In Potsdam for a workshop recently, I took the opportunity to tour the site of the 1945 conference that marked the end of the last war and the beginning of the next (cold) one. Schloss Cecilienhof is a fake-Tudor mansion that the Emperor built during the Great War (yes, when the Germans were fighting the Tudors’ successors). Ex-Crown Princess Cecilie fled the palace in 1945, when the Red Army was threatening to batter down the doors. The Soviets then turned the sprawling complex into a field hospital.
The Allied leaders had wanted to hold the first post-European war conference in Berlin, but there were few places left standing after the onslaught of Allied bombing and Soviet invasion. Schloss Cecilienhof was the closest venue capable of housing the Allied leaders and staff in style, so the Soviet casualties were moved out, and Truman, Stalin, and Churchill moved in. (Halfway through the conference, the British electorate decided to replace Churchill with Clement Attlee, so you can find pictures of both flavors of the Big Three.)
According to the tour guide, 70 percent of the visitors to this site are Japanese, because, he said, this was where Truman made the decision to “launch nuclear attacks,” and they feel the need to make a pilgrimage. I was struck by the difference in phrasing – in my experience, Americans always talk about the decision to “drop the bomb.” Launching nuclear attacks sounds so much more aggressive, and even downright un-American.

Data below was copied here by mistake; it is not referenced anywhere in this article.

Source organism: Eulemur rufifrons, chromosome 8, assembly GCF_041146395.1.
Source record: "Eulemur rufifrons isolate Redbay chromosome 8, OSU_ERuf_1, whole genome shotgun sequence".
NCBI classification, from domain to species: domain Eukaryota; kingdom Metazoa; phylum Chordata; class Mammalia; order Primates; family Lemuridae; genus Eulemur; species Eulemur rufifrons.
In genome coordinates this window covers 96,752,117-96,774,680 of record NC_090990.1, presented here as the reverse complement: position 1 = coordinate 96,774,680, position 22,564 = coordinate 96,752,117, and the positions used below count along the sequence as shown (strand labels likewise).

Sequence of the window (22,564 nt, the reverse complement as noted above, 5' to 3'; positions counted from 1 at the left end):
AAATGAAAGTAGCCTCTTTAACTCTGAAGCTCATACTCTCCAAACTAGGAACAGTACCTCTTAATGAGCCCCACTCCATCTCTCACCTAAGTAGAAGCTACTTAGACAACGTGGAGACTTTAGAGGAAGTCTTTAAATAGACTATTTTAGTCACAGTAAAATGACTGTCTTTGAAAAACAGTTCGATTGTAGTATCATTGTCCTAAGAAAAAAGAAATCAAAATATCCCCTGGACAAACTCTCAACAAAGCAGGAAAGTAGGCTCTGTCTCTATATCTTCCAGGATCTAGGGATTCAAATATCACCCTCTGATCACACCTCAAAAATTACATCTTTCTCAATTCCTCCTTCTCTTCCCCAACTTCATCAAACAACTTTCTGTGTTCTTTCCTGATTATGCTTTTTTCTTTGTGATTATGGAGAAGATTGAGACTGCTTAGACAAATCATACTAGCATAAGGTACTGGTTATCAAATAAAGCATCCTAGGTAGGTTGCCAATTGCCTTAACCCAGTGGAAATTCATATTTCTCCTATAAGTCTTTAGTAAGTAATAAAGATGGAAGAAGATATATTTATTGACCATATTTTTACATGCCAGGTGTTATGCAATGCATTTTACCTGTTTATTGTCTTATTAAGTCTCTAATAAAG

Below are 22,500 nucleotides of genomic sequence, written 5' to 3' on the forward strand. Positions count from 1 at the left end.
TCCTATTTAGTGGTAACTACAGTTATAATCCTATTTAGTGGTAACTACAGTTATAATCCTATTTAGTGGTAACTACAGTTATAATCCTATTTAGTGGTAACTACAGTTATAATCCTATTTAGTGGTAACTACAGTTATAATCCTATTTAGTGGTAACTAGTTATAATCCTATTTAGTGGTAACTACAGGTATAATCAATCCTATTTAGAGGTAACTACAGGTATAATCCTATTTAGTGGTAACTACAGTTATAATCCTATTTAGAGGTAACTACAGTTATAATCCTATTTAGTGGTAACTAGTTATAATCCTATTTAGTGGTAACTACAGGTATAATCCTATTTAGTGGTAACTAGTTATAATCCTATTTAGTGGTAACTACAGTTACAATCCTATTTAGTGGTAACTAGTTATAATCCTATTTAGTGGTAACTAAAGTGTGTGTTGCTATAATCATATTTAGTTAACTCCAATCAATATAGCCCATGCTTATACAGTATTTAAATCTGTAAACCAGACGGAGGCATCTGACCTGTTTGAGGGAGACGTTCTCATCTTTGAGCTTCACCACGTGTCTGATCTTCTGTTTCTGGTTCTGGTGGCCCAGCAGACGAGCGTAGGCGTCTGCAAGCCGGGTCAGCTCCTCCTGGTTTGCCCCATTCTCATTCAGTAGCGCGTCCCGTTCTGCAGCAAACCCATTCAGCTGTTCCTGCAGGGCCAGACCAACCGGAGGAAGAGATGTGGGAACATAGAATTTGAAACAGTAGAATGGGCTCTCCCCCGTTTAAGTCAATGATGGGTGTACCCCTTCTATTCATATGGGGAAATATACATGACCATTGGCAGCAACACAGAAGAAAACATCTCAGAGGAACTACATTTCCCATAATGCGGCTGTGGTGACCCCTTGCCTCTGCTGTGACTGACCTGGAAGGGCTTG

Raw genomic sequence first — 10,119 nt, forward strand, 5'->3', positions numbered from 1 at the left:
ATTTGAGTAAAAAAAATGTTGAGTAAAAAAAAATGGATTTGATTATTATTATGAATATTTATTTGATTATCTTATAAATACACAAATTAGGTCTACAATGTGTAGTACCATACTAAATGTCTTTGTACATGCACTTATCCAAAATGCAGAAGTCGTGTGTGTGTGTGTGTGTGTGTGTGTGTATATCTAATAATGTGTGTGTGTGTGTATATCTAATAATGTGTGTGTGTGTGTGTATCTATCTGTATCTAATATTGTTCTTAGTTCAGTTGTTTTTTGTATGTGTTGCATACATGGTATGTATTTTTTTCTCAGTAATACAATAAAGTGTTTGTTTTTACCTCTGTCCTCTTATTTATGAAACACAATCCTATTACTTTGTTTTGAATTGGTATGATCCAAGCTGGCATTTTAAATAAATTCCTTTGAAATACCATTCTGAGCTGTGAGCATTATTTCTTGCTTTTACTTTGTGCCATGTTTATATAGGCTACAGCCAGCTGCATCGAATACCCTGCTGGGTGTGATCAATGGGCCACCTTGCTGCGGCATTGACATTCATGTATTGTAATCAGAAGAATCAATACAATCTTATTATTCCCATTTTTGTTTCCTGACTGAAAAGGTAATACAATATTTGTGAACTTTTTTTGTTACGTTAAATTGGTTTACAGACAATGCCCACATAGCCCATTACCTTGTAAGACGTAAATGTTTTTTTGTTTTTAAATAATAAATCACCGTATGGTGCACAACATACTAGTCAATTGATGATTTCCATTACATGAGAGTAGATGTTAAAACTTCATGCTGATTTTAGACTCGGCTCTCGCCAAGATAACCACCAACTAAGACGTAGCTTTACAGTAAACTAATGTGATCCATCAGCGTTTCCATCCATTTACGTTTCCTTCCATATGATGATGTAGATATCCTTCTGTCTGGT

I also wondered what sort of curriculum in Japan might persuade thousands of Japanese to traverse the globe to visit an old palace where Truman received a telegram saying, yes, this bomb really works. As Bart Bernstein has shown,* there was no “decision” to use the bombs, and Truman never even signed a direct order. Yet, the Japanese are there, snapping pictures, and taking the opportunity to buy snow globes of the Big Three (with Churchill, of course) in the gift shop.
*“Truman and the A-Bomb,” Journal of Military History, 62:3.